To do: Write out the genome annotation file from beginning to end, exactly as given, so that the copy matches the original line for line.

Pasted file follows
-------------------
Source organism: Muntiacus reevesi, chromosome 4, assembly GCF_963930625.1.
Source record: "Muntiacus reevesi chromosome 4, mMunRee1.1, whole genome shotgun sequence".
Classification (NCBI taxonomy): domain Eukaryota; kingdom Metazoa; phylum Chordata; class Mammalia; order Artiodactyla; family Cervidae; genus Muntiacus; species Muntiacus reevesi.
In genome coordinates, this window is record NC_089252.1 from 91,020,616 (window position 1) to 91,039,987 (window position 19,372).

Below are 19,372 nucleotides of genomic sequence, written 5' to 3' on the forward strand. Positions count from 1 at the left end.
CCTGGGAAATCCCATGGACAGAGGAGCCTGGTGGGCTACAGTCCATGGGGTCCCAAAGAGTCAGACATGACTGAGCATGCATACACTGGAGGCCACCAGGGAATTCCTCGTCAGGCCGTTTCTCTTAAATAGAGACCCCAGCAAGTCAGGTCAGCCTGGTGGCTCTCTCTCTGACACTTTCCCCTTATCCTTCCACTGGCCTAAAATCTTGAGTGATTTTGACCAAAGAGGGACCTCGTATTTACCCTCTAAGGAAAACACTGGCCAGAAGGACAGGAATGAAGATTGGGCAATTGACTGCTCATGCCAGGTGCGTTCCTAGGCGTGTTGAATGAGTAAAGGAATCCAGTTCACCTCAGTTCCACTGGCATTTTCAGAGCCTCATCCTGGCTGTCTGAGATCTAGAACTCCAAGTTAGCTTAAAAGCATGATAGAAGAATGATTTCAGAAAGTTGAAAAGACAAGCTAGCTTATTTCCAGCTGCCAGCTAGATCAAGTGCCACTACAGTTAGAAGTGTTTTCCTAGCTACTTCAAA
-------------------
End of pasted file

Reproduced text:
Source organism: Muntiacus reevesi, chromosome 4, assembly GCF_963930625.1.
Source record: "Muntiacus reevesi chromosome 4, mMunRee1.1, whole genome shotgun sequence".
Classification (NCBI taxonomy): domain Eukaryota; kingdom Metazoa; phylum Chordata; class Mammalia; order Artiodactyla; family Cervidae; genus Muntiacus; species Muntiacus reevesi.
In genome coordinates, this window is record NC_089252.1 from 91,020,616 (window position 1) to 91,039,987 (window position 19,372).

Below are 19,372 nucleotides of genomic sequence, written 5' to 3' on the forward strand. Positions count from 1 at the left end.
CCTGGGAAATCCCATGGACAGAGGAGCCTGGTGGGCTACAGTCCATGGGGTCCCAAAGAGTCAGACATGACTGAGCATGCATACACTGGAGGCCACCAGGGAATTCCTCGTCAGGCCGTTTCTCTTAAATAGAGACCCCAGCAAGTCAGGTCAGCCTGGTGGCTCTCTCTCTGACACTTTCCCCTTATCCTTCCACTGGCCTAAAATCTTGAGTGATTTTGACCAAAGAGGGACCTCGTATTTACCCTCTAAGGAAAACACTGGCCAGAAGGACAGGAATGAAGATTGGGCAATTGACTGCTCATGCCAGGTGCGTTCCTAGGCGTGTTGAATGAGTAAAGGAATCCAGTTCACCTCAGTTCCACTGGCATTTTCAGAGCCTCATCCTGGCTGTCTGAGATCTAGAACTCCAAGTTAGCTTAAAAGCATGATAGAAGAATGATTTCAGAAAGTTGAAAAGACAAGCTAGCTTATTTCCAGCTGCCAGCTAGATCAAGTGCCACTACAGTTAGAAGTGTTTTCCTAGCTACTTCAAA